CLEANED EQUIPMENT STORAGE AND HOLD TIMES
The duration between the end of equipment cleaning and the start of subsequent operations (e.g., autoclave, sterilization-in-place
[SIP], or production usage) is called clean hold time. Following cleaning, equipment to be reused should be stored to protect
it from contamination. Storage instructions are specified in a document such as that delineating the cleaning procedure or
the storage procedure.
Equipment should be stored dry following cleaning. There should be no visible water pool in the equipment or line after draining
(including air blowing) when viewed under appropriate lighting conditions. An exception to the dry storage recommendation
occurs when equipment is stored in solution. If equipment undergoes autoclave (or SIP) or production usage after CIP within
a manufacturing shift (or for approximately eight hours), then a clean hold time need not be established, provided the circumstances
are justified and documented. Clean hold time validation is not required for indirect product-contacting equipment that undergoes
autoclave or SIP, when operational controls are in place to minimize bioburden, and when a documented risk assessment demonstrates
no risk to product quality from potential accumulation of bioburden and endotoxin as a result of prolonged storage.
A validation study is used to establish an expiry period. The study includes measuring bioburden and endotoxin levels in the
equipment after a predetermined storage time. One protocol study, comprising three individual runs, for validation of an expiry
period for a given equipment family may apply to all pieces of equipment in the family, to all products using that equipment,
and to all cleaning processes for that equipment, provided the final state of the cleaned equipment and the storage conditions
are consistent. The bioburden criteria for clean hold times takes into account the relevant microbial control procedures that
may occur subsequent to cleaning and storage condition. Therefore, clean hold time bioburden criteria may exceed the end-of-cleaning
(time-zero) bioburden criteria. The justification for the bioburden acceptance criteria should be documented. If the validated
clean hold time elapses, the equipment must be cleaned again before use.
CHANGE CONTROL AND REVALIDATION
Changes to a validated cleaning process, and changes to a manufacturing process or equipment that may affect a validated cleaning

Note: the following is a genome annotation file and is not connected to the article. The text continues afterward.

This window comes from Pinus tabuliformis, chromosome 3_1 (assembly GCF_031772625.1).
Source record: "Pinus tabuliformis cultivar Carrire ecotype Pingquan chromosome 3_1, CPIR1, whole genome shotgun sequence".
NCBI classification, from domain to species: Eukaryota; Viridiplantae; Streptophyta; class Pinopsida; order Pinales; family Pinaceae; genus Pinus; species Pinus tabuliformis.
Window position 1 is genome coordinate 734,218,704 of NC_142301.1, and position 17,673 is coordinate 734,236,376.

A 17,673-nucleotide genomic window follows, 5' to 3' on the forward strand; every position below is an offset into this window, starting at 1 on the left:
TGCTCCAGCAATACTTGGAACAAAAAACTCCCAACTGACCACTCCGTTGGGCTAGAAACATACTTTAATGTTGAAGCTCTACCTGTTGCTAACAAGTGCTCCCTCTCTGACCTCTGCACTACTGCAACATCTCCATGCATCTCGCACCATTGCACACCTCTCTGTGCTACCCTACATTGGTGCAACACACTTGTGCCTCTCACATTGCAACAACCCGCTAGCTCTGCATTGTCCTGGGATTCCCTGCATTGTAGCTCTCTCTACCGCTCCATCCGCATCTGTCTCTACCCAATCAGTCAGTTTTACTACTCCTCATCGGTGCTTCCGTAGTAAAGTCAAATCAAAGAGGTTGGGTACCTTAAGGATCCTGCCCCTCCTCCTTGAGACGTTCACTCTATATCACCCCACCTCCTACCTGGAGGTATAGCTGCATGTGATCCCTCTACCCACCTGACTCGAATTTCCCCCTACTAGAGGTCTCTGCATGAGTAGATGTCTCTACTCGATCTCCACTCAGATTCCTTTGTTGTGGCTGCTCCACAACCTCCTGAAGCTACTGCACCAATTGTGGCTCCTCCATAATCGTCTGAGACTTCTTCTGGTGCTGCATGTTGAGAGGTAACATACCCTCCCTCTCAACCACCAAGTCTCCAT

process, must be made in accordance with approved change control procedures. Such a change may result in additional testing
to demonstrate that cleaning processes remain in a state of control. Revalidation of cleaning processes is performed following
any significant change to a cleaning process that may affect its validated state. A change evaluation process determines the
extent of validation required.
Periodic review and revalidation are methods by which the performance of a validated cleaning process is evaluated to ensure
that a state of control is maintained. At Genentech, a risk-based approach is used for setting periodic review and revalidation
frequencies. The rationale for the revalidation frequencies should be appropriately documented and justified. The revalidation
frequency for product-contact surfaces (e.g., bioreactor and pool tanks) and manual cleaning should be higher than for indirect
product-contact surfaces (e.g., media and buffer tanks).
A periodic review is performed on each combination of cleaning process and equipment (or equipment family) according to an
established frequency. Such a review includes an assessment of cleaning-process documentation, including changes implemented
under the change control program since prior revalidation to determine if processes are still in a state of control. The periodic
review should be documented.
In addition to a periodic document review, one successful cleaning validation run is conducted for each unique equipment or
system on an established frequency, provided that the equipment has been used to manufacture a product that year. Such a validation
run may include any product manufactured using the unique system. For each equipment family cleaned by the same or similar
cleaning procedures, one successful cleaning validation run is also conducted on an established frequency using one equipment
item from the applicable equipment family. This validation run may include any product manufactured using the equipment family.
Each major equipment item in each family is included in cleaning validation runs in a predetermined period. Major equipment
refers to product-contacting equipment that serves a significant purpose in the manufacture of product (i.e., the main equipment
used in process unit operation). Examples include fermentors, hold tanks, purification equipment, and lyophilizers.
Training regarding approved processes or protocols used for cleaning validation studies such as cleaning processes and sampling
processes, is performed and documented by approved training policies or procedures. Personnel who collect samples for cleaning
validation and who perform visual inspections must be trained before these collections and inspections. Operators are routinely
retrained for validated manual cleaning procedures, particularly when there has been a change in any validated cleaning procedure.